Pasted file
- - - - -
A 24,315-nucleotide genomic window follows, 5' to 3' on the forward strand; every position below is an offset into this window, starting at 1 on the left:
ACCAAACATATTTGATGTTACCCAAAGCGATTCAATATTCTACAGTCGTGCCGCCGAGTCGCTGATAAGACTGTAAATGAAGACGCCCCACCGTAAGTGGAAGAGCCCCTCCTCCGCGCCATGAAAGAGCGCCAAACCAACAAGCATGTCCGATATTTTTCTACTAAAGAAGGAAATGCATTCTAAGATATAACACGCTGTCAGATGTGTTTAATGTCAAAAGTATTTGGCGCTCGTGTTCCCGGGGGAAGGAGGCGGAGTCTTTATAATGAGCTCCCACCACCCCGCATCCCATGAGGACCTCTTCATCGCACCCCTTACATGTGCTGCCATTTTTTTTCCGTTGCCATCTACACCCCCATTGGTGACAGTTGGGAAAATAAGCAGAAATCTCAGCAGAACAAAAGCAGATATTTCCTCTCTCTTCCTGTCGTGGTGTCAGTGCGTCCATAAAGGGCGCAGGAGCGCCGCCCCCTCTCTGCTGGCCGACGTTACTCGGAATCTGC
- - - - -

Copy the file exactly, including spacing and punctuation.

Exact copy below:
A 24,315-nucleotide genomic window follows, 5' to 3' on the forward strand; every position below is an offset into this window, starting at 1 on the left:
ACCAAACATATTTGATGTTACCCAAAGCGATTCAATATTCTACAGTCGTGCCGCCGAGTCGCTGATAAGACTGTAAATGAAGACGCCCCACCGTAAGTGGAAGAGCCCCTCCTCCGCGCCATGAAAGAGCGCCAAACCAACAAGCATGTCCGATATTTTTCTACTAAAGAAGGAAATGCATTCTAAGATATAACACGCTGTCAGATGTGTTTAATGTCAAAAGTATTTGGCGCTCGTGTTCCCGGGGGAAGGAGGCGGAGTCTTTATAATGAGCTCCCACCACCCCGCATCCCATGAGGACCTCTTCATCGCACCCCTTACATGTGCTGCCATTTTTTTTCCGTTGCCATCTACACCCCCATTGGTGACAGTTGGGAAAATAAGCAGAAATCTCAGCAGAACAAAAGCAGATATTTCCTCTCTCTTCCTGTCGTGGTGTCAGTGCGTCCATAAAGGGCGCAGGAGCGCCGCCCCCTCTCTGCTGGCCGACGTTACTCGGAATCTGC